Too nice?

Teachers share a common goal — student success — but have trouble working together to achieve it, writes Cole Farnum, a beginning teacher in New York City who’s guest-blogging for Rick Hess. Collaboration is stymied by fear, Farnum observes. Teachers don’t want to upset the status quo, even if they dislike it. They don’t want to be perceived as criticizing a colleague’s teaching ability or effort.

Are teachers too sensitive to criticism — or convinced their colleagues are too sensitive? “How might we allow ourselves more when working together as professionals?” Farnum asks.

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Comments

  1. tim-10-ber says:

    I am very interested to thoughts on this topic…in the business world we give 360 or start, stop, continue feedback. When I collect it for my team and I collecting the data from the core team an individual works with regardless of “grade”. I also encourage the team to pull together to work out differences in order to work better together and be more successful…

    Yet, in all my years of being around education I have feared/known that this type of feedback is not done (and maybe not sought out) in education…Education is not an island…classrooms are just one part of the total education a student receives…teachers should be able to collaborate not just on curriculum and planning but on discussing what does and does not work for teaching individual students, classroom challenges, etc. Is this view accurate that teachers are resistance to feedback either on students or helping them improve? Why or why not?

    Thank you –

  2. After a decade of politicians and pundits talking about firing teachers, teachers are afraid they’ll be fired.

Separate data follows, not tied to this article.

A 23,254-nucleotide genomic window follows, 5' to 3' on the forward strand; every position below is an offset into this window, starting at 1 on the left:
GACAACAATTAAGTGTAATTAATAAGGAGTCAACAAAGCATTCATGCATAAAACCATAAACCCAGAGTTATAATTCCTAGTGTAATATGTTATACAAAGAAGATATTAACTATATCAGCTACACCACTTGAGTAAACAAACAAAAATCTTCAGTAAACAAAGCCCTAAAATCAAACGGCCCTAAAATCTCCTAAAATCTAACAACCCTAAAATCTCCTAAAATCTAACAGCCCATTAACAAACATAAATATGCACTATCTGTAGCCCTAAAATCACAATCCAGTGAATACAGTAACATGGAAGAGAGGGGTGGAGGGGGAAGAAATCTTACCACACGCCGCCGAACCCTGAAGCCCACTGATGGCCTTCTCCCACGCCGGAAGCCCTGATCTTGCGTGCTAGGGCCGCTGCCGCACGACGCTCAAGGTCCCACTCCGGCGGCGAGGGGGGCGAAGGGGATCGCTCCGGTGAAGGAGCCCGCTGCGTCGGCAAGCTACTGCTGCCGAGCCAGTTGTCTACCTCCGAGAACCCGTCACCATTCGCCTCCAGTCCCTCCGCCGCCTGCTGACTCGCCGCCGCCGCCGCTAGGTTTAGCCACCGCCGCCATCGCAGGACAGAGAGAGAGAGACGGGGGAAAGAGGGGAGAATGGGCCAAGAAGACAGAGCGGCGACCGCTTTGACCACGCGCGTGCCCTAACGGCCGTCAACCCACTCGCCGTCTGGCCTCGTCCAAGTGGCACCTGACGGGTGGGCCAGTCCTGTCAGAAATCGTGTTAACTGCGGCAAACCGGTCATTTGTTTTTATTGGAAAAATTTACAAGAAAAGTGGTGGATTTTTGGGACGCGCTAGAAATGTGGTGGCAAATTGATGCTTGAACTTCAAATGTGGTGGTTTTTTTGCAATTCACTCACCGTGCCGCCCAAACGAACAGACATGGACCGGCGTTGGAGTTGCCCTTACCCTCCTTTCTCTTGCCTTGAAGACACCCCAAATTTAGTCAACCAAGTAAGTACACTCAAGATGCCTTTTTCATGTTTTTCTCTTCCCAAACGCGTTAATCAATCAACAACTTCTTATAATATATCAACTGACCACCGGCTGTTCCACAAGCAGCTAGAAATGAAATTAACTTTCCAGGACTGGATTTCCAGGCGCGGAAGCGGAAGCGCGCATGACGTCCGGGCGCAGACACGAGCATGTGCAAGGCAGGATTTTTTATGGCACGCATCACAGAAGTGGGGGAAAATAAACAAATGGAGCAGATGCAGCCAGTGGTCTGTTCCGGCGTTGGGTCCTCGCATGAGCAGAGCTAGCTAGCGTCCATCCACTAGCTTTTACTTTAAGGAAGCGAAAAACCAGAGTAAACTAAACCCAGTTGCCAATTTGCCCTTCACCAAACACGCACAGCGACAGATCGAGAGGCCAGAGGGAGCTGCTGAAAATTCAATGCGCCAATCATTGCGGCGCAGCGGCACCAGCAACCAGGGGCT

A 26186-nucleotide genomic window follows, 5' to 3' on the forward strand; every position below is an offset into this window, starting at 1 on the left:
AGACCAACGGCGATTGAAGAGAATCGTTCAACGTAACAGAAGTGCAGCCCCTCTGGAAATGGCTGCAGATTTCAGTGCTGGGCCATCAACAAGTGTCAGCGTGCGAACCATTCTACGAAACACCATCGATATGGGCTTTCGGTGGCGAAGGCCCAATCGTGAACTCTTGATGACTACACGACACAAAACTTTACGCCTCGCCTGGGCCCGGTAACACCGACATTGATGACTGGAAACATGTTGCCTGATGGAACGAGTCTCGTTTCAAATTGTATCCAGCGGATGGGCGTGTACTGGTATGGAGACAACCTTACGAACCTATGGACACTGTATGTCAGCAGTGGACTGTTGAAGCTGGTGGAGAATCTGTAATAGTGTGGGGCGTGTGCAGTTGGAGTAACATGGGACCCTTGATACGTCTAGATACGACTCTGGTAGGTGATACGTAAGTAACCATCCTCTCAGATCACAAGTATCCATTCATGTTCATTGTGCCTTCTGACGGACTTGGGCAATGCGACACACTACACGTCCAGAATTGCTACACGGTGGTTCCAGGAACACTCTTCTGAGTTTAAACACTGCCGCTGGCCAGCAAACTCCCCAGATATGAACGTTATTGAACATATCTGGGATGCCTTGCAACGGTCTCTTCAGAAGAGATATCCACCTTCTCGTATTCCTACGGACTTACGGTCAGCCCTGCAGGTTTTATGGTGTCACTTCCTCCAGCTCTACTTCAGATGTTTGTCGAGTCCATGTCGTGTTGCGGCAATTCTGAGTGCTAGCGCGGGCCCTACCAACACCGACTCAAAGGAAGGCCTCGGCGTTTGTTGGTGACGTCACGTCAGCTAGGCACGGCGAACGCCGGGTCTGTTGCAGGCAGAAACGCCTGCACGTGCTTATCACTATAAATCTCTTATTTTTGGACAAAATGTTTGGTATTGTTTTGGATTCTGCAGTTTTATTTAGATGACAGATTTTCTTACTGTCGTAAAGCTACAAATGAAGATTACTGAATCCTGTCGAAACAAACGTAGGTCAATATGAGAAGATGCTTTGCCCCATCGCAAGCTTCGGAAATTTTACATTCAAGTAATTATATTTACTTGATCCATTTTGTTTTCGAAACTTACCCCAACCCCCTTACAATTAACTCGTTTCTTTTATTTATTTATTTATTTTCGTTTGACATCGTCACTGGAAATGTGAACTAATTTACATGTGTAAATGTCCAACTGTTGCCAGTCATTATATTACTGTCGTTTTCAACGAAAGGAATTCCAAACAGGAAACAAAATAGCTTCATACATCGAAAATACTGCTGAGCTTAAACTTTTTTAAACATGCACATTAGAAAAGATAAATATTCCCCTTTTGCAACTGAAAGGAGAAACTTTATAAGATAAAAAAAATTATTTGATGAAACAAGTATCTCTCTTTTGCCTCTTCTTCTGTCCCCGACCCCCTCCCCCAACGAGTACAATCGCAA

3. I’d hesitate to extrapolate from New York City to “all teachers.” In general, however, the first barrier to collaboration is the typical teacher workday. Collaboration time isn’t built in. In many districts, teachers are losing the measley hour a day of plan time they have historically had. In private industry, you call a meeting at 2pm on Tuesday and people show up. We have children in front of us all day.

    That said, I’ve used the critical friends protocol to very good results — it’s just finding the time to do it. My district is cutting PD hours to the very bare minimum allowed by the state to save $$.

  4. BS, this guy makes a generalization based on VERY limited experience and applies it to the teacher workforce.

    Oh and a bonus for the “reformers’, he’s TFA

  5. I think this varies from school to school. In schools with a clear and shared vision– one where there is a climate of mutual respect and where collaboration is expected–teachers help each other. It can take place without planning time — it’s the teachers and the tone set by the principal that make the difference. At some schools, teachers use their shared planning time to grade papers instead of collaborating. Other teachers– without any planning time provided– share ideas at faculty meetings and in the hall and in each other’s classrooms after school.